McAfee® Mobile Security, free for both Android and iOS, will alert you at the first sign of compromise, and protects your device and its data.

Looking for more mobile security tips and trends? Be sure to follow @IntelSec_Home on Twitter and like us on Facebook.

lianne-caetano

The post Plug with Caution! How to Stop Hackers from Stealing More than Battery Power appeared first on McAfee.

Posted in consumer, McAfee Mobile Security, mobile app, Mobile Security | Comments (0)

Plug with Caution! How to Stop Hackers from Stealing More than Battery Power

September 13th, 2016

There’s nothing like that stressful moment when you look to your phone and see a red battery and a low digit—you need to find a charger, stat! Let your device die, and bid a temporary goodbye to your alarm, wallet, and notepad. With every message, refresh, and alert, our mobile devices consume tons of energy and are dying like never before. Desperate times call for desperate measures—but always use caution when charging.

Outside of the charger that came along with your device, there are mobile charging stations, knockoff accessories galore, and the ability to plug your gadget into another piece of technology. A low battery is a pain, and sometimes any option seems like a good option. We’re here to tell you that there’s no such thing as being too picky with how you recharge your mobile device. Carefree charging can leave your device, and your data, at risk.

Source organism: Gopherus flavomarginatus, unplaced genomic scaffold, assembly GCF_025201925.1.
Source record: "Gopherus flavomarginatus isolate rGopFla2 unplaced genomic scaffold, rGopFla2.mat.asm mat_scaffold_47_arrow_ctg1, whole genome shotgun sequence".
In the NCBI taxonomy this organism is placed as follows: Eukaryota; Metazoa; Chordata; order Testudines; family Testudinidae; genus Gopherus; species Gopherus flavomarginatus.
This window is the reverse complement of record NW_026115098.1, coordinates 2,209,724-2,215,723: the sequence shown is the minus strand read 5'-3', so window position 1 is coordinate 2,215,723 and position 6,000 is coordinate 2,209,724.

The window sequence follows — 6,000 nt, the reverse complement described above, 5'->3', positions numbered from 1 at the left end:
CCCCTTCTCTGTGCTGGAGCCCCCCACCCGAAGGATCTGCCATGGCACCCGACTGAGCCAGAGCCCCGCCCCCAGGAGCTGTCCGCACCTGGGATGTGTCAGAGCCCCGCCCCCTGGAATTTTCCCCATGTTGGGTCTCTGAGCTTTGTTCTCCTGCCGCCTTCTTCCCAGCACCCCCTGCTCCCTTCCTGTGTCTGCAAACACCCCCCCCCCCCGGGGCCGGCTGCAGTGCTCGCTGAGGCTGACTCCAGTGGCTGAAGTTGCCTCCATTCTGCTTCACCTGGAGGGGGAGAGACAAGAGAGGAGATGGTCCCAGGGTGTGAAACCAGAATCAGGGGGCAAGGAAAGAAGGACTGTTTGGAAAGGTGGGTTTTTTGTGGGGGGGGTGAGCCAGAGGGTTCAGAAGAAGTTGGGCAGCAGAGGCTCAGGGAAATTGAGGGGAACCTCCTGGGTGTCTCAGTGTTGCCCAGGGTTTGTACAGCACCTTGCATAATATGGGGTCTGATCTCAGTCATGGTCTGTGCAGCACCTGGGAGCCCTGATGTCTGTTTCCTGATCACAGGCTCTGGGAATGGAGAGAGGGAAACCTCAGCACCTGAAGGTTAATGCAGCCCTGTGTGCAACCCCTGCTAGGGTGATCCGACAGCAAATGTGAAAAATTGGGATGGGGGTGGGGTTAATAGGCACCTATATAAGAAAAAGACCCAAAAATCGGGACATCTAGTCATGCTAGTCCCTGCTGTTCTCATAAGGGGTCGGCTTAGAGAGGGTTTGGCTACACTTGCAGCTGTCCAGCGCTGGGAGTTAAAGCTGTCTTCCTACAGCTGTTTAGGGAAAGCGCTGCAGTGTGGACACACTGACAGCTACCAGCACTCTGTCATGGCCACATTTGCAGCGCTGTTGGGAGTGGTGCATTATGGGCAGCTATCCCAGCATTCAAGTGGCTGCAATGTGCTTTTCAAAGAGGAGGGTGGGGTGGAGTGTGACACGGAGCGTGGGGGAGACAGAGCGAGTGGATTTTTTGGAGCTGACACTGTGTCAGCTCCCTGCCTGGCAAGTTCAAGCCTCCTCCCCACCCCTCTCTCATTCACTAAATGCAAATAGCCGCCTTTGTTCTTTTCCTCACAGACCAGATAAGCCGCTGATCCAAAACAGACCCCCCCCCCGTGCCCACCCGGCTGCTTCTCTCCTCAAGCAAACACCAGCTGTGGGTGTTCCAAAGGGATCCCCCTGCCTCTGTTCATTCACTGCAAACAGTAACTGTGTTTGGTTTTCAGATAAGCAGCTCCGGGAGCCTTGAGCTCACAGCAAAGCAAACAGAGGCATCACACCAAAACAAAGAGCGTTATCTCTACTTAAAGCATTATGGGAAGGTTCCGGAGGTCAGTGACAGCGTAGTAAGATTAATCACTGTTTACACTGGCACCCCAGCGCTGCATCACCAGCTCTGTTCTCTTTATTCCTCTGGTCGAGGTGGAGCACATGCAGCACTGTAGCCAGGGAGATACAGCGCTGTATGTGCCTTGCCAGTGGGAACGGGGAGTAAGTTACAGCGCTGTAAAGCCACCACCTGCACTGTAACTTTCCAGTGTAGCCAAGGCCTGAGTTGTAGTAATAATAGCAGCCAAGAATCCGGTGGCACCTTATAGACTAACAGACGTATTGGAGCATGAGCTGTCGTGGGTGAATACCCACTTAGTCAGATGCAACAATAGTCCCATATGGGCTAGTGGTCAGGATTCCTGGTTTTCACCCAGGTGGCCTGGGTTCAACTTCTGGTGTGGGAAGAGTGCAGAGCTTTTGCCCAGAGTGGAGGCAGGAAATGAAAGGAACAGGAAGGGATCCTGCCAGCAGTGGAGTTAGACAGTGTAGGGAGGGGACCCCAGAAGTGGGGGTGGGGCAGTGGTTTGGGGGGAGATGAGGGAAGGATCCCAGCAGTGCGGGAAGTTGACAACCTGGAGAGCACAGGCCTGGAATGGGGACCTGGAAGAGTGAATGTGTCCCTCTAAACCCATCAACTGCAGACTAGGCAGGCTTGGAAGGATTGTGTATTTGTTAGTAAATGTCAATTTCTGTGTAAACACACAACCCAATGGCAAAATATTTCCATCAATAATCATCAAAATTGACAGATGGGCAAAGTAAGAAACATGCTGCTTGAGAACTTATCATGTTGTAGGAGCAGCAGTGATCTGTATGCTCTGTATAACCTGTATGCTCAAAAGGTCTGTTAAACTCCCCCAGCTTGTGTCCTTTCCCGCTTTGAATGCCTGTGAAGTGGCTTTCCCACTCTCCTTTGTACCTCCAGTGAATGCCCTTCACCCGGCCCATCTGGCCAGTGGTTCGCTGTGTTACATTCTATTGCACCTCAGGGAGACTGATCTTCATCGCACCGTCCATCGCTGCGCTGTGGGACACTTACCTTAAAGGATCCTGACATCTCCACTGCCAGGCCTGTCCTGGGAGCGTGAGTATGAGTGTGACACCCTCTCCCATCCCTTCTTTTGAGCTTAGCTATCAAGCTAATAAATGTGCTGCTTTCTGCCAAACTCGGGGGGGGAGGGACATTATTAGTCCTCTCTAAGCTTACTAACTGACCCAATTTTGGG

If you’ve traveled lately, you’ve probably seen the tell-tale signs of a mobile charging station. Imagine 10 people sitting cross-legged on the floor, cords wrapping around them like webs. No, they’re not hunting for Pokémon; they’re claiming their fair share of free energy! These stations have been popping up at airports, libraries, cafes, and public transit hubs. Heck, hunting for a plug is almost as important as catching your flight these days! Spotting one is like stumbling upon an oasis; but before you plug in and rejoice, do you ever stop and wonder “is this safe?” Here’s why you should consider that whenever you connect a USB to your device, you’re swapping your data like hot cakes.